A monologue from the play by Euripides

  • NOTE: This monologue is reprinted from The Plays of Euripides in English, vol. i. Trans. Shelley Dean Milman. London: J.M. Dent & Sons, 1920.
  • HECUBA: Not one
    Exists, whose sorrows equal mine, unless
    You of Calamity herself would speak.
    Yet hear the motive why I clasp your knees.
    If I appear to merit what I suffer,
    I must be patient; but if not, avenge
    My wrongs upon the man who 'gainst his guest
    Such treachery could commit, who, nor the gods
    Of Erebus beneath, nor those who rule
    In Heaven above regarding, this vile deed
    Did perpetrate, e'en he with whom I oft
    Partook the feast, on whom I showered each bounty,
    Esteeming him the first of all my friends;
    Yet, when at Ilion's palace with respect
    He had been treated, a deliberate scheme
    Of murder forming, he destroyed my son,
    On whom he deigned not to bestow a tomb,
    But threw his corse into the briny deep.
    Though I indeed am feeble, and a slave,
    Yet mighty are the gods, and by their law
    The world is ruled: for by that law we learn
    That there are gods, and can mark out the bounds
    Of justice and injustice; if such law
    To you transmitted, be infringed, if they
    Who kill their guests, or dare with impious hand
    To violate the altars of the gods,
    Unpunished 'scape, no equity is left
    Among mankind. Deeming such base connivance
    Unworthy of yourself, revere my woes,
    Have pity on me, like a painter take
    Your stand to view me, and observe the number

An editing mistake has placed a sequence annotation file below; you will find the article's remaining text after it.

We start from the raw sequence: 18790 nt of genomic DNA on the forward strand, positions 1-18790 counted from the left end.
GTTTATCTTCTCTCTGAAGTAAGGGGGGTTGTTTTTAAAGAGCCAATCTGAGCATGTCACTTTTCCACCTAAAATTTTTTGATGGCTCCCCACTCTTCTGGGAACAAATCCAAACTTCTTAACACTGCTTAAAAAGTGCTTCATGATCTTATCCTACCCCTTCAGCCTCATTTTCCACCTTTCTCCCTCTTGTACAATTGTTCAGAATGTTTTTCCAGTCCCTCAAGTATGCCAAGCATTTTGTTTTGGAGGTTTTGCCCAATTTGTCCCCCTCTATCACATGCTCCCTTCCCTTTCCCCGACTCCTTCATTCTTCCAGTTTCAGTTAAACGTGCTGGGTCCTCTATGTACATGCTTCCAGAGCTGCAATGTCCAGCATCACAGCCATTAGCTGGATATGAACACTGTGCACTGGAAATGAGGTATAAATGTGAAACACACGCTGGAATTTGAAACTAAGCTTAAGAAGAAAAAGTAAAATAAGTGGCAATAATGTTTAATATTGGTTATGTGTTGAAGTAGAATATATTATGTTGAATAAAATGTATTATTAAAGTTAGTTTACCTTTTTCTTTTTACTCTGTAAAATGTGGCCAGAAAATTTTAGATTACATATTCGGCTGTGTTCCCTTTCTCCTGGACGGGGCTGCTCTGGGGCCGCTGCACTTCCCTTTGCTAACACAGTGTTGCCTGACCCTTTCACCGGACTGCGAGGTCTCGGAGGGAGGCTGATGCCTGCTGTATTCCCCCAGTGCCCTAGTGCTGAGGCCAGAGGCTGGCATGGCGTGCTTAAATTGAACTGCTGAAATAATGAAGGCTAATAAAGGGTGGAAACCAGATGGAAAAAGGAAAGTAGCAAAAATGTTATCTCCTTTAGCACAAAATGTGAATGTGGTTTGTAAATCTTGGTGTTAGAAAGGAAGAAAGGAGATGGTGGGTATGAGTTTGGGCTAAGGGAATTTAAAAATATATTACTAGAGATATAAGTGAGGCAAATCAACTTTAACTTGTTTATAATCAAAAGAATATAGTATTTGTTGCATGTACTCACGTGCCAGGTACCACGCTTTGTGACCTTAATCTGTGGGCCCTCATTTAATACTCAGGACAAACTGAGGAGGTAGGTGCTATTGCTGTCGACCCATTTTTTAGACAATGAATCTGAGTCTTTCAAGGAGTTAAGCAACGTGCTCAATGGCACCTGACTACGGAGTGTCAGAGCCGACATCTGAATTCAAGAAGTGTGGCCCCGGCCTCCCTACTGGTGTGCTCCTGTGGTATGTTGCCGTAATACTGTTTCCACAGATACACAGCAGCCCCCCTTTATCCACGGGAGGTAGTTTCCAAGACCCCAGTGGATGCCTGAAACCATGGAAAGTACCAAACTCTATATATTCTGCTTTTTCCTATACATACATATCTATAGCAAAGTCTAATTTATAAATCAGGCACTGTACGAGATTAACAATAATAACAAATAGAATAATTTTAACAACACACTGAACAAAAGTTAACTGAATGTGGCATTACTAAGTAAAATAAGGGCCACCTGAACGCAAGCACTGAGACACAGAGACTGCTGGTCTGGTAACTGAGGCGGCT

Of my afflictions; once was I a queen,
    But now am I a slave; in many a son
    I once was rich, but now am I both old
    And of my children reft, without a city,
    Forlorn, and of all mortals the most wretched.
    That band of my heroic sons is now no more,
    Myself a captive, am led forth to tasks
    Unseemly, and e'en now these eyes behold
    The air obscured by Ilion's rising smoke.
    It might be vain perhaps, were I to found
    A claim to your assistance on your love:
    Yet must I speak: my daughter, who in Troy
    Was called Cassandra, the prophetic dame,
    Partakes your bed; and how those rapturous nights
    Will you acknowledge, or to her show
    Your gratitude for all the fond embraces
    Which she bestows, O king, or in her stead
    To me her mother? In the soul of man
    Th' endearments of the night, by darkness veiled,
    Create the strongest interest. To my tale
    Now listen: do you see that breathless corse?
    Each act of kindness which to him is shown,
    Upon a kinsman of the dame you love
    Will be conferred. But, in one point my speech
    Is yet deficient. By the wondrous arts
    Of D├Ždalus, or some benignant god,
    Could I give voice to each arm, hand, and hair,
    And each extremest joint, they round your knees
    Should cling together, and together weep,
    At once combining with a thousand tongues.
    O monarch, O thou light of Greece, comply,
    And stretch forth that avenging arm to aid
    An aged woman, though she be a thing
    Of nought, O succour: for the good man's duty
    Is to obey the dread behests of justice,
    And ever punish those who act amiss.